Assistant Professor The University of Texas at AustinDepartment of Chemistry and BiochemistryAustin, TX 78712-1167Office: WEL 4.230BOffice Phone: (512) 471-2977E-mail:adriankc@mail.utexas.edu Lab: WEL 4.234Lab Phone: (512) 471-3156
P
ublications lin
k:http://keatinge-clay.cm.utexas.edu/research/publications.html
Many important pharmaceuticals, including the antibiotic erythromycin and theimmunosuppressant rapamycin, belong to a diverse class of molecules called polyketides. Thesecomplex molecules are synthesized by modular polyketide synthases (PKSs) - enormousenzymes that are directly analogous to assembly lines. Our group seeks to understand thischemical machinery and engineer it to produce new molecules and new medicines.
Biosynthesis
Each enzyme within these megasynthases operates on a polyketide only once during itssynthesis. Transformations catalyzed by PKS enzymes include carbon-carbon bond formation,cyclizations, and stereospecific reductions and eliminations. Our research attempts to determinethe mechanisms and specificities of each enzyme type in order to genetically engineer PKSs tomake both derivatives of known polyketides and libraries of completely novel polyketides.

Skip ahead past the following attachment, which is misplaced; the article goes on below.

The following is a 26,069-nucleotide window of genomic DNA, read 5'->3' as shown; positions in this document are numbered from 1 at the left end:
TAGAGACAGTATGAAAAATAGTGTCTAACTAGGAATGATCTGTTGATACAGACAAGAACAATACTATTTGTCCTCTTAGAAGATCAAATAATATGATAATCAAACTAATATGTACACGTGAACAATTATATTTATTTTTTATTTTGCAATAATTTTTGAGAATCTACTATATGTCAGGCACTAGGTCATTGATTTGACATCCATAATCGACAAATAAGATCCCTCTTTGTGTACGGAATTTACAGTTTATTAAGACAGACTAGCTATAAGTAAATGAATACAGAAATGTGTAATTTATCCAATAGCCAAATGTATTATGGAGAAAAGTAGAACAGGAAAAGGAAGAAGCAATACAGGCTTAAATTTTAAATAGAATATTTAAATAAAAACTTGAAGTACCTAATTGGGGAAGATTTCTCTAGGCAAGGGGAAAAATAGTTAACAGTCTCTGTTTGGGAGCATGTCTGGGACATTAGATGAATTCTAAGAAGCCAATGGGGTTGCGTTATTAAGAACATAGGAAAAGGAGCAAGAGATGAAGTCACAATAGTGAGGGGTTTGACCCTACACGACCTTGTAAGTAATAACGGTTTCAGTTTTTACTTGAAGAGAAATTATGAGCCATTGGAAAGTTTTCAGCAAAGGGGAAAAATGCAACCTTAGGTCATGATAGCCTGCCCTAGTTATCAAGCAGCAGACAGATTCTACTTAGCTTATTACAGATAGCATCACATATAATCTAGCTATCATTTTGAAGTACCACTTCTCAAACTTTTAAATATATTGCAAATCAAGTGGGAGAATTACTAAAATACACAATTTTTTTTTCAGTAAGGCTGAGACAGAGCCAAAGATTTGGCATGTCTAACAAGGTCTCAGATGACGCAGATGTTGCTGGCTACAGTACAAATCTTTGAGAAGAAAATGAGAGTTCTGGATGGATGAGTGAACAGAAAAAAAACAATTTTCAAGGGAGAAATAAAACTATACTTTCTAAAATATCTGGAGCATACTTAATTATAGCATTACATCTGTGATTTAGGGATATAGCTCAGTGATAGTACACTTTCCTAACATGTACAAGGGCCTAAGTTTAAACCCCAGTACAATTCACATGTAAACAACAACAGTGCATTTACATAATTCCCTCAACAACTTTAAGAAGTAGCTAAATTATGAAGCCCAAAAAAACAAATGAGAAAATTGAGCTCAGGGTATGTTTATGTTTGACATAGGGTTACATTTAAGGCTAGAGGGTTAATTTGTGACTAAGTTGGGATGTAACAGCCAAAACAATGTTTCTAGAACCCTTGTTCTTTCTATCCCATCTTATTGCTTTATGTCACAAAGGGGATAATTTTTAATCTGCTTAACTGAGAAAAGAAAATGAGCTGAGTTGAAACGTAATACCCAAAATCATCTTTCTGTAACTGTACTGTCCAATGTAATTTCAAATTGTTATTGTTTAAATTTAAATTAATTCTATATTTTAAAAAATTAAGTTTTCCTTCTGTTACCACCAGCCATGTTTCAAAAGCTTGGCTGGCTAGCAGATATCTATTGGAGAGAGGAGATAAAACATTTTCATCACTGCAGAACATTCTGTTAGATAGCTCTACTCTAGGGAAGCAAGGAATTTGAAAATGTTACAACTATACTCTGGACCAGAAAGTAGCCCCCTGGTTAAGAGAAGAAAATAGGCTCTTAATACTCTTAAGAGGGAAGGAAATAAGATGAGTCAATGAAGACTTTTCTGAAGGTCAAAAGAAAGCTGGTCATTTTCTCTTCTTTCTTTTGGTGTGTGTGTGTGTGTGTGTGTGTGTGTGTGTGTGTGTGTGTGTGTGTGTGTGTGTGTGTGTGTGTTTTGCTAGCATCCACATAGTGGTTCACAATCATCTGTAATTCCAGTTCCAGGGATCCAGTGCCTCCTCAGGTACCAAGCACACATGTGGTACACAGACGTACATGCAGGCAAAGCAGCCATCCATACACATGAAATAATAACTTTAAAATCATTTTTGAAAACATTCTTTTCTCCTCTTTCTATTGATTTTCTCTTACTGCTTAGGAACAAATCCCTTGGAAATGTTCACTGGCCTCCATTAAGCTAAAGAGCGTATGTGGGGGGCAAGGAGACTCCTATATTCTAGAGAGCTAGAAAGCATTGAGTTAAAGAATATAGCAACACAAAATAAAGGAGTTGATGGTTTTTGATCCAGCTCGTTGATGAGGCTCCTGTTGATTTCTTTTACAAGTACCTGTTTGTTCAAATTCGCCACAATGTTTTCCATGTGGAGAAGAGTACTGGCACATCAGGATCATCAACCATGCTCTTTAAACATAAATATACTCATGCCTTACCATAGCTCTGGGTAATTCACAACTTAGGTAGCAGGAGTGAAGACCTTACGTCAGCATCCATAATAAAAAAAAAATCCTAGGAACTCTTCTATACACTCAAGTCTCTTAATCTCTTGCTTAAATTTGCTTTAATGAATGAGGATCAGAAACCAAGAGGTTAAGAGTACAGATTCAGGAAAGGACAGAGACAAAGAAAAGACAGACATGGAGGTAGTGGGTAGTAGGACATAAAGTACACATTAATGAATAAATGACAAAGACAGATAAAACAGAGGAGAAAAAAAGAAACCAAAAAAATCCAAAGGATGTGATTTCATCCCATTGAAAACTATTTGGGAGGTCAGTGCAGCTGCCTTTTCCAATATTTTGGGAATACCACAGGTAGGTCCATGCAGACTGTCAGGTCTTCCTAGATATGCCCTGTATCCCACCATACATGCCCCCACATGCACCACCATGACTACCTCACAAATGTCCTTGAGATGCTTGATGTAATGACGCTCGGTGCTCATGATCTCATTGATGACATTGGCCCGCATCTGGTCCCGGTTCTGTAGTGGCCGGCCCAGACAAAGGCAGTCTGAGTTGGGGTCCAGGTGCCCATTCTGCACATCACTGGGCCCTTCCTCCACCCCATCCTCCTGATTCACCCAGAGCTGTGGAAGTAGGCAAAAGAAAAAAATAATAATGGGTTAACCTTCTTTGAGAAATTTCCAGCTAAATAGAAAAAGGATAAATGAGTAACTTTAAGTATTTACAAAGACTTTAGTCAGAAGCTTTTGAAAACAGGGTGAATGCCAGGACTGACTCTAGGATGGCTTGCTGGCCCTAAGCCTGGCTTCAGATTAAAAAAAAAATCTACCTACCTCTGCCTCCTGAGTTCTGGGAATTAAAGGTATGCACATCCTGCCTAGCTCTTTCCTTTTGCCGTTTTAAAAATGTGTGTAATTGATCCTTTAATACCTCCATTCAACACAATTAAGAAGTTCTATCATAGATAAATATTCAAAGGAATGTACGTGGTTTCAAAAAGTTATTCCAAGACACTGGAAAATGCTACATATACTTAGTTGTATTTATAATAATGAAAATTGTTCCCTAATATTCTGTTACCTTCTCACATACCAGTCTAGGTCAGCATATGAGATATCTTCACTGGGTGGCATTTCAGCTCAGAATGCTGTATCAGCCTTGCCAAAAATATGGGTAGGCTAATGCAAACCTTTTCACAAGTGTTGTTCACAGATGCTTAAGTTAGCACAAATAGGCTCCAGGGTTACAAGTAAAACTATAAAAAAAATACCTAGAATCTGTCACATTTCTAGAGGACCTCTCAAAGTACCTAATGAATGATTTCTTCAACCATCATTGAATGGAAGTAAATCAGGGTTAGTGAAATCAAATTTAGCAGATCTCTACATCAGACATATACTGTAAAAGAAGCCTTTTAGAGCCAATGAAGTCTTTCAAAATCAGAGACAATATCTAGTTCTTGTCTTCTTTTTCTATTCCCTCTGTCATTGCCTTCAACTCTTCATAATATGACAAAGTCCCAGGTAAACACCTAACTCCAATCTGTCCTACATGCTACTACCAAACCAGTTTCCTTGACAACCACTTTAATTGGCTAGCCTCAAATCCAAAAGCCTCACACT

Biophysics
The domain boundaries of enzymes within PKSs have recently been identified, enablingstructural studies of isolated domains. The atomic resolution structures of PKS enzymes help build a description of the overall PKS assembly line architecture. They also help elucidate whatinteractions between PKS enzymes and their substrates are required for correct polyketide processing. The structures of several key PKS enzymes remain to be determined.
Biocatalysis
PKSs are the enzymatic champions of organic synthesis, performing complex, stereocontrolledreactions on diverse carbon chains. Our lab is learning how to harness the catalytic potential of isolated PKS enzymes and utilize them to perform desirable chemical transformations. As PKS biocatalysts are catalytically active under ambient conditions in an aqueous environment, theycan be considered a new paradigm in "green chemistry."
 
3
)Chaitan Khosla http://www.stanford.edu/dept/chemistry/faculty/khosla/
Title: